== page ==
The Market for Wearable Sensors Is Expanding, Says IDTechEx
Oct 11, 2022 Dr Tess Skyrme
More people than ever before are turning to wearable sensors to monitor their activity levels. However, despite its origin in simple step counting, the market for wearable sensors is expanding into the more complex arena of health monitoring. Innovations in wearable sensor technology are expanding the envelope of biometrics accessible through watches and skin patches. This not only seeks to address the growing demand for remote patient monitoring and decentralized clinical trials but also the rising expectations of the general consumer. This includes easier access to health data but extends further to sensor integration into headsets and accessories for immersive experiences in the metaverse.
Not all wearable sensor technology is made equal and distinguishing between hype and reality is an increasing challenge for stakeholders. The latest wearable sensors report from IDTechEx, "Wearable Sensors 2023-2033", breaks down the complex landscape of sensor types, biometrics, and form factors. This includes inertial measurement units, optical sensors, and chemical sensors for vital signs, stress, sleep, and even brain activity. IDTechEx highlights the key opportunities and challenges for each sensor type to achieve commercial success across the next ten years.
Motion Sensors Finding Applications Beyond Step Counting
Motion sensing hardware is well established, with accelerometers integrated into almost every wearable. Therefore, as profit margins for manufacturers diminish with commoditization, expanding the application space is crucial to maintain growth.
Emerging use cases include health insurance rewards, clinical trials, and professional athlete monitoring. Key MEMs manufacturers are battling semiconductor shortages and regulatory approval to maximize entry into these sectors - and the IDTechEx report includes key company profiles of stakeholders in motion sensing based on interviews.
Optical Sensors Seeking to Go Further Than Heart-Rate Detection
Smart-watch wearers are familiar with the red and green lights on the back of their devices, used to obtain heart-rate data or blood oxygen and further analyzed for insights into calorie burn, VO2 max, and sleep quality.
Sensor developers are interested in pushing the boundaries of what can be measured non-invasively with light - whether it be through new software to analyze photoplethysmography (PPG) signals or new hardware for spectroscopy. Multiple companies are competing to lead in the commercialization of wearable blood pressure, with others setting their sights on ambitious 'clinic on the wrist' devices to replace common hospital tests and even glucose monitoring.
Source: IDTechEx - "Wearable Sensors 2023-2033"
Electrodes Enable Monitoring of the Heart, Muscle, and Brain
Incorporating conductive materials into wearable technology is a simple concept. However, it has led to a vast variety of wearables sensors including wet electrodes stuck on the skin to measure the heart, dry electrodes in headphones to analyze brain signals, and microneedles within skin patches to quantify muscle movements. As such, this also creates a broad application space for electrodes ranging from vital sign monitoring and sleep analysis for healthcare to emotional response and stress monitoring for marketing and productivity.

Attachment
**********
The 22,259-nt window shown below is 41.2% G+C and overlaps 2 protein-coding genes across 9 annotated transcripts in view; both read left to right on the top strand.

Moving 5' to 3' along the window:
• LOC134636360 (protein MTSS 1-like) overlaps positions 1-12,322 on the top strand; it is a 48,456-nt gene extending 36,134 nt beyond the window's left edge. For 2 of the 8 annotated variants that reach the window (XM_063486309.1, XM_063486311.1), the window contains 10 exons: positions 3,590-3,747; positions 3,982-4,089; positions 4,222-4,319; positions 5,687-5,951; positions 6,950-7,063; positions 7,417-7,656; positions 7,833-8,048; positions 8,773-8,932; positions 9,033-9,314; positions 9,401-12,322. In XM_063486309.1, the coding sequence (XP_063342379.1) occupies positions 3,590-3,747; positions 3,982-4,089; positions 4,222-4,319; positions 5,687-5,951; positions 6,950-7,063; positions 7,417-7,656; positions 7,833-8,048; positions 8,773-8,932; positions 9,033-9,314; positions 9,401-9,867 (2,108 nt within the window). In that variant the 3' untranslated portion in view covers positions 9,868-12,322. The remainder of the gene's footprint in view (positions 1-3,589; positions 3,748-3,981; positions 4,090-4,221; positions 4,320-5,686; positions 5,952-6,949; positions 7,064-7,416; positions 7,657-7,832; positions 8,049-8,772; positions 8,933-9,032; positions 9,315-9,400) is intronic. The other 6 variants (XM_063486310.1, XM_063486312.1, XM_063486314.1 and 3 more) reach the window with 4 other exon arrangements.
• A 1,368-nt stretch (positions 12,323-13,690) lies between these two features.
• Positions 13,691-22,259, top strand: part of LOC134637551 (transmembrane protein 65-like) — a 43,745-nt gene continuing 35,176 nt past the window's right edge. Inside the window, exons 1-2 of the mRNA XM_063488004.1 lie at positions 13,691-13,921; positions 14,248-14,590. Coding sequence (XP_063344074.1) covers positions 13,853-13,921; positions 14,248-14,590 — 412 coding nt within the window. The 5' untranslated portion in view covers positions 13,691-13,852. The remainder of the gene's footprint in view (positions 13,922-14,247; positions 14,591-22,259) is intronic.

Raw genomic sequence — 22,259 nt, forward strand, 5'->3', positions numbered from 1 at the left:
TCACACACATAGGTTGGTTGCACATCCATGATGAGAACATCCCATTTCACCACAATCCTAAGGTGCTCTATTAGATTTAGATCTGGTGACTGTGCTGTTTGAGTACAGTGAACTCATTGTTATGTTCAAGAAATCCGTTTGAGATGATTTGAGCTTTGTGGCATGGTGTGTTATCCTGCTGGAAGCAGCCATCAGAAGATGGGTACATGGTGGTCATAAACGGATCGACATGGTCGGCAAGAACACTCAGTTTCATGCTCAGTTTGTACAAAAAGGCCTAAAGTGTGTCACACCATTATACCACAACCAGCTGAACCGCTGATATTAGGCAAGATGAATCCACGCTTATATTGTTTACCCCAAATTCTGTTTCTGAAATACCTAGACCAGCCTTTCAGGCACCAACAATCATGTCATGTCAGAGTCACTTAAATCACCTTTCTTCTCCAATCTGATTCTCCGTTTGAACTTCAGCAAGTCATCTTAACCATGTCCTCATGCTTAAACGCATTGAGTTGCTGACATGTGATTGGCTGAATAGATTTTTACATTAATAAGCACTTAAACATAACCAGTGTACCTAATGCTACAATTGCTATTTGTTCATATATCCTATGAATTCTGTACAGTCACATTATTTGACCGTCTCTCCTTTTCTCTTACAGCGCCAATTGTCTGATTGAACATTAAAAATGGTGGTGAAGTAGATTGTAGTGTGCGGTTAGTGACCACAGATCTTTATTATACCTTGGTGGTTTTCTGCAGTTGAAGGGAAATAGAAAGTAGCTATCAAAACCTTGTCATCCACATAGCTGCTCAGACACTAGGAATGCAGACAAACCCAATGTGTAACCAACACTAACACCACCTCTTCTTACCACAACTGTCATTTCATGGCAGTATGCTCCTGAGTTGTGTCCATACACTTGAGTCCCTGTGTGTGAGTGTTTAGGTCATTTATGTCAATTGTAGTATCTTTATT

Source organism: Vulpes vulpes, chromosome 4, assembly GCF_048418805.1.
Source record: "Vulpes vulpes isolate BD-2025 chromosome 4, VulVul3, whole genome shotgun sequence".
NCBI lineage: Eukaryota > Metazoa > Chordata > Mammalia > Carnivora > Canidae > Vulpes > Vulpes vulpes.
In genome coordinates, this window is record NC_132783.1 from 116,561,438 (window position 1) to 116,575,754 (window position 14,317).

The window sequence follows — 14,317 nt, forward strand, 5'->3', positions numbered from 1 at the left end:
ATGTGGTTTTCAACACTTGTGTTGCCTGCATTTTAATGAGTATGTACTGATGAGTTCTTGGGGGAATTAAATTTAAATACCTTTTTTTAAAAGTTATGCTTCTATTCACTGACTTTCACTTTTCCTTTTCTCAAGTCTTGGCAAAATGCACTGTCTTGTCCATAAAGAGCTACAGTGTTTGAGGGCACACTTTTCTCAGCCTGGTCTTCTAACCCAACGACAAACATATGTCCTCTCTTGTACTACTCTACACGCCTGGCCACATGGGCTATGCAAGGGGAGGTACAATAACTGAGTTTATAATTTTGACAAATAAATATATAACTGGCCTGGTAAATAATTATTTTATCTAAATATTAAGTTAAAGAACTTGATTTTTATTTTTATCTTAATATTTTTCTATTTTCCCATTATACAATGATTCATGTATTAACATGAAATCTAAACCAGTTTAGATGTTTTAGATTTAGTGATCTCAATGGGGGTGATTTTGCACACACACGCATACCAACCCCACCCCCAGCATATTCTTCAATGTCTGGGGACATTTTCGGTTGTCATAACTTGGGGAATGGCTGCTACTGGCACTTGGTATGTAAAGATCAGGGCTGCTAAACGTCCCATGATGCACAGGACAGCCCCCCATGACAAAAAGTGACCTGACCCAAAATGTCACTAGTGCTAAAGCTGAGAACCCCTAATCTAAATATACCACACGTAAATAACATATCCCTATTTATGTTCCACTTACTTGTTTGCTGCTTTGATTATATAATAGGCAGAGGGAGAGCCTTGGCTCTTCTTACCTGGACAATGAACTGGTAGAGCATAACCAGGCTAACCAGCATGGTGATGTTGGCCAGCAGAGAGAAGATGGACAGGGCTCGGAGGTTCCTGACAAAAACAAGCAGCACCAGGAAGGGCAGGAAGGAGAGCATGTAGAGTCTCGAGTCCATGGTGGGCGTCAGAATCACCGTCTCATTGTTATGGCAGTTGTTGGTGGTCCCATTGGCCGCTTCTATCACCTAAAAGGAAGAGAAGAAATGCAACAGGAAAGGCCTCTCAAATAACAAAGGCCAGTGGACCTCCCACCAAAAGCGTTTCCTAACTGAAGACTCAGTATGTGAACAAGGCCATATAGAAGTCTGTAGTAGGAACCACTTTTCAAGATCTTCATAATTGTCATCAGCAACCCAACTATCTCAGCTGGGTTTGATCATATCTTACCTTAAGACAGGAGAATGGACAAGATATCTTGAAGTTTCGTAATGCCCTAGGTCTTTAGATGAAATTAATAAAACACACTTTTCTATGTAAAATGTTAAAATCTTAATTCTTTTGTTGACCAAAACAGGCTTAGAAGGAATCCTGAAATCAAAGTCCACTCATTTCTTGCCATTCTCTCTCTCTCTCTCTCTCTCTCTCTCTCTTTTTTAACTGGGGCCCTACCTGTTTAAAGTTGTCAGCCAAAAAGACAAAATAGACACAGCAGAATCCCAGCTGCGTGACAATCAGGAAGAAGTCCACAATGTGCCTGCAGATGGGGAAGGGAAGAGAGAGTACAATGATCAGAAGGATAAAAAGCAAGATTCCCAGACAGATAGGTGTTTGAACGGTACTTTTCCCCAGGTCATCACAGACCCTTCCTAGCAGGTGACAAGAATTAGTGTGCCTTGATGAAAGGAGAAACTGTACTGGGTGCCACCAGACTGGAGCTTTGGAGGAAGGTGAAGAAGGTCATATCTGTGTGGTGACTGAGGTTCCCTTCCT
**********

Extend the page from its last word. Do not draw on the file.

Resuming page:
The latest wearable sensors report from IDTechEx dedicates a section to four key categories of electrodes: wet, dry, microneedle, and electronic skin. This includes a summary of key material and manufacturing requirements.
Chemical Sensors Offer an Alternative to Finger Pricks
Chemical sensors are increasingly enabling diabetics to monitor their glucose levels without finger pricks. However, commercial devices still require a needle to be inserted below the surface of the skin. As such, the quest for less invasive wearable sensors continues. An overview of the existing market for continuous glucose marketing (CGM) is provided in the latest report, followed by an analysis of competitor technologies using microneedles and other bodily fluids. This is followed by a dedicated chapter on novel biometrics, assessing the opportunity for chemical sensor developers outside of the diabetes management space - with a focus on hydration, alcohol, and lactate.
Overview and Outlook
Overall, IDTechEx provides insight into how wearable sensors could be integrated into society long term - the technology underpinning value within the trend towards 'the quantified self'. The main drivers for growth identified are digital health and remote patient monitoring, extended reality, and the metaverse and performance analytics of athletes and sports people. All of these meta-trends and more are discussed in this report.
IDTechEx's research in wearables tracks the progress of over 50 wearable electronic product types. Within each of these products, a key focus of the research has been understanding and characterizing the prevalence of sensor types integrated into each. The report "Wearable Sensors 2023-2033" looks at the key sensor components in each of these wearable product categories, focusing on 12 different sensor types. The combination of detailed wearable product forecasting and understanding of the sensor landscape and suppliers enables very detailed forecasting for wearable sensors, in terms of revenue, pricing, and volume, with historic data from 2010 to present, and forecasts from 2023-2033.
For more information on this report, please visit www.IDTechEx.com/WTSensors, or for the full portfolio of wearable research available from IDTechEx please visit www.IDTechEx.com/Research/WT.